The last month has seen lethal, and often unprecedented, extreme weather across the Northern Hemisphere. Climate scientists say human-driven changes to the atmosphere have made events like these more likely, but how much any specific event can be attributed to human activity remains debated. Nevertheless, many regard it as plausible that human activity not only raised the risk of these events but contributed to them occurring so close together. Nature Climate Change has published an impeccably timed paper today explaining why records are not just being broken, but often shattered by wide margins.
“Weather, climate and water-related hazards are increasing in frequency and intensity as a result of climate change,” Professor Petteri Taalas, Secretary General of the World Meteorological (WMO) said in a statement released last week. “The human and economic toll was highlighted with tragic effect by the torrential rainfall and devastating flooding and loss of life in central Europe and China in the past week.”
The world has always faced extreme weather events, and before satellites provided warnings these often caused more loss of life than today. Only a few years ago most meteorologists were reluctant to blame any single event on changes to average global temperatures, but that has changed.
“Recent record-breaking heatwaves in North America are clearly linked to global warming,” Taalas continued. Twenty-seven climate researchers calculated a heatwave as extreme as the one that hit western North America in June/July would have been 150 times less likely under pre-industrial greenhouse gas levels.
Warmer air can hold more water, and climate change reports have warned of greater flooding as a consequence of Anthropogenic Global Warming for decades, so recent disasters in Germany and Henan were not unexpected. Dr Richard Matear of Australia’s CSIRO specializes in the attribution of causes of weather events, and told IFLScience there may well be a reason they are all happening together. “The path of the jet stream is very important for controlling large scale weather systems,” Matear said. “A warmer climate may make the jet stream more unstable. We’ve seen this possibly be associated with extreme cold events in winter, but it could also create summer hotspots.”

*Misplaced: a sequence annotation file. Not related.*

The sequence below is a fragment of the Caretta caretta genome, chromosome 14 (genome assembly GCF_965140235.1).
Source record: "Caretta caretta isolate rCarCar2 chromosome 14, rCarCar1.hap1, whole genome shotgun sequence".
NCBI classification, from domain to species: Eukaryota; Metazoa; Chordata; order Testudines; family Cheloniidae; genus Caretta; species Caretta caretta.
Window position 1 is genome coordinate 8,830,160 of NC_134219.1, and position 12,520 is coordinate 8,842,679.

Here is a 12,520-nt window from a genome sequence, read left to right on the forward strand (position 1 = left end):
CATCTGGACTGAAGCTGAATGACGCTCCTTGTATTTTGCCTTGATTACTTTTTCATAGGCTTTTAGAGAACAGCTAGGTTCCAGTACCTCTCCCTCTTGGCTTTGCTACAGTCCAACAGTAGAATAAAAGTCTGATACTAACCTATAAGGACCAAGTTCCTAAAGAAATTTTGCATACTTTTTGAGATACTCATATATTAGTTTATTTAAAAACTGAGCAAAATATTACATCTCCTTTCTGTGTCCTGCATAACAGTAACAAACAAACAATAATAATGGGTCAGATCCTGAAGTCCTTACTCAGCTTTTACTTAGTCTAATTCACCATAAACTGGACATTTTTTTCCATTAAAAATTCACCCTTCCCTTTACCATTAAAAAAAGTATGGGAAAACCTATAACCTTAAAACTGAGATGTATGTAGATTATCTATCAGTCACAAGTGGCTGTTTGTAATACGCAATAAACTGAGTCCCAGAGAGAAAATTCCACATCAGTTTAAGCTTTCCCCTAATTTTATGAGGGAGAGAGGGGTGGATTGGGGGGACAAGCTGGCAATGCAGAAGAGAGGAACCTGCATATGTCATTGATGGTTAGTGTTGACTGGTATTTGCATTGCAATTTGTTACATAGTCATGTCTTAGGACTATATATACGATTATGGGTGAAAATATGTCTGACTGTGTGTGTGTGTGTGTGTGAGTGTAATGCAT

Hot air not only increases the amount of rain that can fall in a small space of time, Matear noted to IFLScience, it can also create pre-conditions for larger floods. Hot spells can kill ground cover that would usually absorb water and release it gradually. Subsequent heavy rains run off more rapidly.
Nevertheless, Matear added, the science remains uncertain in this area. Climate science has focussed more on the averages than the extremes, leaving gaps in our knowledge, Matear told IFLScience. “The corollary is that because we have a lack of information it’s not really surprising what we are experiencing is more extreme than we expected.”
When Dr Erich Fischer of ETH Zurich submitted his paper in January, he had no idea its publication would coincide with so many terrible disasters. Nevertheless, Fischer and colleagues warn events like these will become common. “Society has often been surprised by the magnitude by which recent climate extremes exceeded previous observed records,” the paper begins. The authors argue extreme events, floods and heatwaves included, will break records by ever-larger margins until warming slows down.
Where previous studies have looked at how frequently records are broken, Ficher’s paper focuses on the margin by which this occurs. It reports “record-shattering” extremes – once very rare – have become more common, and predict future acceleration. These events are driven not by the global temperature itself, but the speed with which warming occurs.
“Such unprecedented events need to be taken into account when designing critical infrastructure, such as power plants, or heatwave preparedness strategies,” the paper warns.
Climate scientists agree that rapid cuts to greenhouse gas emissions are essential to slow the pace of future disasters. Beyond this Matear told IFLScience; “People who are already stressed for whatever reason are much more prone to being impacted by these disasters. So we need to be building resilience knowing there is more to come.”